The Joplin Globe, Joplin, MO

Enjoy

June 7, 2013

Dave Woods: New track's go-karts built to drive fast

BRANSON, Mo. — I don't have a need for speed. Ask anyone. When I'm behind the wheel of my '98 Mustang, it's hands at 10 and 2 all the way. I come to complete halts at stop signs, abide by speed limits and use my turn signals at every corner.

All of that law-abiding hoo-hah went out the window on a recent Branson trip when I strapped myself into an Extreme Racing Center go-kart and took my turn around Branson's only high-speed, extreme racing attraction. I'm not alone. Extreme Racing has hit the Branson strip at breakneck speed.

"Extreme Racing is brand new to Branson," said Jared Story, manager of the track, following my thrill ride. "They are not go-karts that have a little nine-horse power lawn mower engine on the back. These are actually European racing karts. It's a totally different approach to karting. They are actual racing karts built in Europe and run up to speeds of 40 mph. They are hands down the fastest things in Branson."

Jared, a former Motor City resident, came to Branson a couple of years ago to oversee the construction of a zip line and the new go-kart attraction. He said the attractions he developed in Branson are unique.

"Because of the speeds, you have to wear a helmet," he said. "Your laps (around the track) are timed, so you can race against the clock, race against your own lap times live and not just your buddies around the track."

Fans of the racing movies "The Fast and the Furious" and "Tokyo Drift" find Branson's Extreme Racing Center karts exhilarating. They're a different kind of attraction, Jared said. On a recent Sunday, he said it was almost 2 a.m. before the track cleared and all of the extreme drivers had called it quits. That's a long day for the attraction's safety-conscious pit crew.

Set beneath The Sky Surfer, a unique motorized zip line attraction, Extreme Racing offers a memorable experience for kart-crazy riders.

"It is that whole racing type approach that people love," said Jared. "It's not just a go-kart approach. Some still call them go-karts, but they actually have much better handling and much faster speeds. That gives you that racing feel."

The Extreme Racing track is unique. The snaking concrete track is lined with hundreds of racing tires that act as soft bumpers for those drivers who bump or hit the track's walls. The karts are designed to stay stable on the track and in motion.

"The track is a little over 3,000 feet long," Jared said. "It's about three quarters of a mile long. When you are used to racing on a short track, it's a lot. Here you are driving the karts for almost four miles, so it's worth it."

Even though the fast track is restricted to riders of a certain size and driving skill level, Extreme Racing's karts are available to most adults and children who meet the height requirement.

"You get a license when you come in," Jared said. "It's not a real driver's license. Kids get one, too. They can race here, too, as long as they are tall enough to ride. We don't have double carts here. We do have kids karts in a separate track. They are not on the course with the fastest karts, but even our kids karts are faster than the karts at other tracks. So, even a child ... gets the same experience driving a racing kart than driving a conventional go-kart."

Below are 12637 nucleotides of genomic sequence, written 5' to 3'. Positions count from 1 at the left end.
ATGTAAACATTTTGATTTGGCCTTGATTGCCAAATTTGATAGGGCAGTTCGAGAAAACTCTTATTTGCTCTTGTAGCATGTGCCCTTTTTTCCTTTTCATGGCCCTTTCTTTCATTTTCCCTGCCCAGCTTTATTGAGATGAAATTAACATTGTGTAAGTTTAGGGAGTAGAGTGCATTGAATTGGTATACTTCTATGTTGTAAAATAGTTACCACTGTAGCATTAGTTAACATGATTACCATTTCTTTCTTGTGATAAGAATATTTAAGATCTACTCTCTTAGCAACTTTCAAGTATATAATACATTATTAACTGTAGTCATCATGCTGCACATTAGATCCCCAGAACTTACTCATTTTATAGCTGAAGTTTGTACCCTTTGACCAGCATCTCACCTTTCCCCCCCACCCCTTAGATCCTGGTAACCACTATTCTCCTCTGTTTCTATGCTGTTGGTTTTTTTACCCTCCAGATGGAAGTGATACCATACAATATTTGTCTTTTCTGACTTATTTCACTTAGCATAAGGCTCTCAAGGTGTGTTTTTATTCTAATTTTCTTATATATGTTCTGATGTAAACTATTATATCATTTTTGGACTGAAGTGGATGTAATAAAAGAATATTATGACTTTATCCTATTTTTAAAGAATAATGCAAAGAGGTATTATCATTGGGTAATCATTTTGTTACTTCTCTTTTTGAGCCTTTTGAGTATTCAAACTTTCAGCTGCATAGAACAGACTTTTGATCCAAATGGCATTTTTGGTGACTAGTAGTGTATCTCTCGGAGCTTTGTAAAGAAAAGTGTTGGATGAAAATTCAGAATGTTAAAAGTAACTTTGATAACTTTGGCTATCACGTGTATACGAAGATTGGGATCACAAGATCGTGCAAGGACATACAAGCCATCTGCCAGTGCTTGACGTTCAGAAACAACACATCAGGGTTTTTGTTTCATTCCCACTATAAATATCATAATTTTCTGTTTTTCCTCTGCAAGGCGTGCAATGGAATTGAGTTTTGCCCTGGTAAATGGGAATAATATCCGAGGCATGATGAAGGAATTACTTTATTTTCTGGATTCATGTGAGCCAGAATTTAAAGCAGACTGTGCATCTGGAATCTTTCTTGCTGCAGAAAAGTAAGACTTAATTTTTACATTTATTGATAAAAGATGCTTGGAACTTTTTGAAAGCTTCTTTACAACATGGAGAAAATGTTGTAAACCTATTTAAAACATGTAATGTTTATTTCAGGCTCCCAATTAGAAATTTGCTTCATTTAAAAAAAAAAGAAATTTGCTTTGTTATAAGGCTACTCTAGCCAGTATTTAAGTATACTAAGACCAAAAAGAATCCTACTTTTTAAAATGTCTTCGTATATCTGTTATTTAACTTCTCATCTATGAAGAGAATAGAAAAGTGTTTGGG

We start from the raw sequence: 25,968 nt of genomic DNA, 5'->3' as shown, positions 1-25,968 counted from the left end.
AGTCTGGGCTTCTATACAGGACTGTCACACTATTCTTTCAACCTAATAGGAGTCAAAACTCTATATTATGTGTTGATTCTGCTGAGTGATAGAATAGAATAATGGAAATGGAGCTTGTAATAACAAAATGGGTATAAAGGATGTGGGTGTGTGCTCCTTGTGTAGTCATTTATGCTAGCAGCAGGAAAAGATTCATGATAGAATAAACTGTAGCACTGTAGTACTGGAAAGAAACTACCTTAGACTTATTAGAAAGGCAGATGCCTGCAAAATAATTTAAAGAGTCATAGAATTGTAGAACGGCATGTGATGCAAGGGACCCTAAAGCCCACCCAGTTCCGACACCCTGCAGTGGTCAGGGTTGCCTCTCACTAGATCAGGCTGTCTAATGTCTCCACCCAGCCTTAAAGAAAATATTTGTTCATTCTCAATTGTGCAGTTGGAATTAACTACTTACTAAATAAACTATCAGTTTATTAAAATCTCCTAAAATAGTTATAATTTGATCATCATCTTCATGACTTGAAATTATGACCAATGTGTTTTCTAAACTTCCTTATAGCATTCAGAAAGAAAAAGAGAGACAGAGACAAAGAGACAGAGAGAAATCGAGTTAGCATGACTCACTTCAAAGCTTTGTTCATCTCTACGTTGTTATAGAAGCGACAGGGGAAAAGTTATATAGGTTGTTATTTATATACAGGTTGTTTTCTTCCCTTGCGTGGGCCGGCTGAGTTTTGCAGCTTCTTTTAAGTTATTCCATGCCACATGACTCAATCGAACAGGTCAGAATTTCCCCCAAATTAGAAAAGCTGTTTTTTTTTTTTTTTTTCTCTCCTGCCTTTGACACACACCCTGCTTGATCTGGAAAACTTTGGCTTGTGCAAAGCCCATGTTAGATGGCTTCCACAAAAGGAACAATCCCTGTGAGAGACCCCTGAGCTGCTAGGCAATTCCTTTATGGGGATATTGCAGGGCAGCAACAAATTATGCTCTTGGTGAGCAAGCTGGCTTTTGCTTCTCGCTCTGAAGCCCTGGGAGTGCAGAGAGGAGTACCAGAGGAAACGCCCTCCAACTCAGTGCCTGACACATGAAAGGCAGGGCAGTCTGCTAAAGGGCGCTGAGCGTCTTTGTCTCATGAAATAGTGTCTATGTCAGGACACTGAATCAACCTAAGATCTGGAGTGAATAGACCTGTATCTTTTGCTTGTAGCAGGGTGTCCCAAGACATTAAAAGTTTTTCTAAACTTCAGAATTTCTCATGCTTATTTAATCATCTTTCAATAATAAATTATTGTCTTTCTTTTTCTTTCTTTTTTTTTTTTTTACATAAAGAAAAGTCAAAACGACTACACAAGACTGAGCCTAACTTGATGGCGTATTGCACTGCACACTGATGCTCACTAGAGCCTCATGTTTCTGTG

The license is key to the attraction's appeal for repeat racers, Jared said.

"Racers here can get a license, and it holds all of their racing information," he said. "They can come back time after time to our track, pull up your old lap times and your newest lap times, and race and compare."

Kids of all ages are welcome to test their extreme driving skills with the track's 40-plus Sodi Racing Karts on site. Sodi-manufactured karts are the gold standard of European racing karts. They're produced by a French company and are sold and raced worldwide. The speeds achieved by the specialty karts and their ease in handling broaden their international appeal.

"You can easily get them up into the mid 30 mph range," he said. "Typically, speed depends on your weight, track conditions and how well you drive one. They will run right around 30 to 35 miles per hour. Weather makes a difference. The warm or cold weather or size of the driver is the variable. Comparatively speaking, they are faster than anything else in Branson."

1
Text Only
Enjoy
Facebook
Poll

A new provision by the U.S. Department of Agriculture allows qualifying districts with high percentages of students on food assistance to allow all students to eat free breakfasts and lunches. Would you agree with this provision?

Yes
No
     View Results
Parade
Magazine

Click HERE to read all your Parade favorites including Hollywood Wire, Celebrity interviews and photo galleries, Food recipes and cooking tips, Games and lots more.
NDN Video
Raw: Air Algerie Flight 5017 Wreckage Virginia Governor Tours Tornado Aftermath Judge Faces Heat Over Offer to Help Migrant Kids Kerry: No Deal Yet on 7-Day Gaza Truce Kangaroo Goes Missing in Oklahoma More M17 Bodies Return, Sanctions on Russia Grow Gaza Residents Mourn Dead Amid Airstrikes Raw: Deadly Tornado Hits Virginia Campground Ohio State Marching Band Chief Fired After Probe Raw: Big Rig Stuck in Illinois Swamp Cumberbatch Brings 'Penguins' to Comic-Con Raw: Air Algerie Crash Site in Mali Power to Be Restored After Wash. Wildfire Crashed Air Algerie Plane Found in Mali Israel Mulls Ceasefire Amid Gaza Offensive In Case of Fire, Oxygen Masks for Pets Mobile App Gives Tour of Battle of Atlanta Sites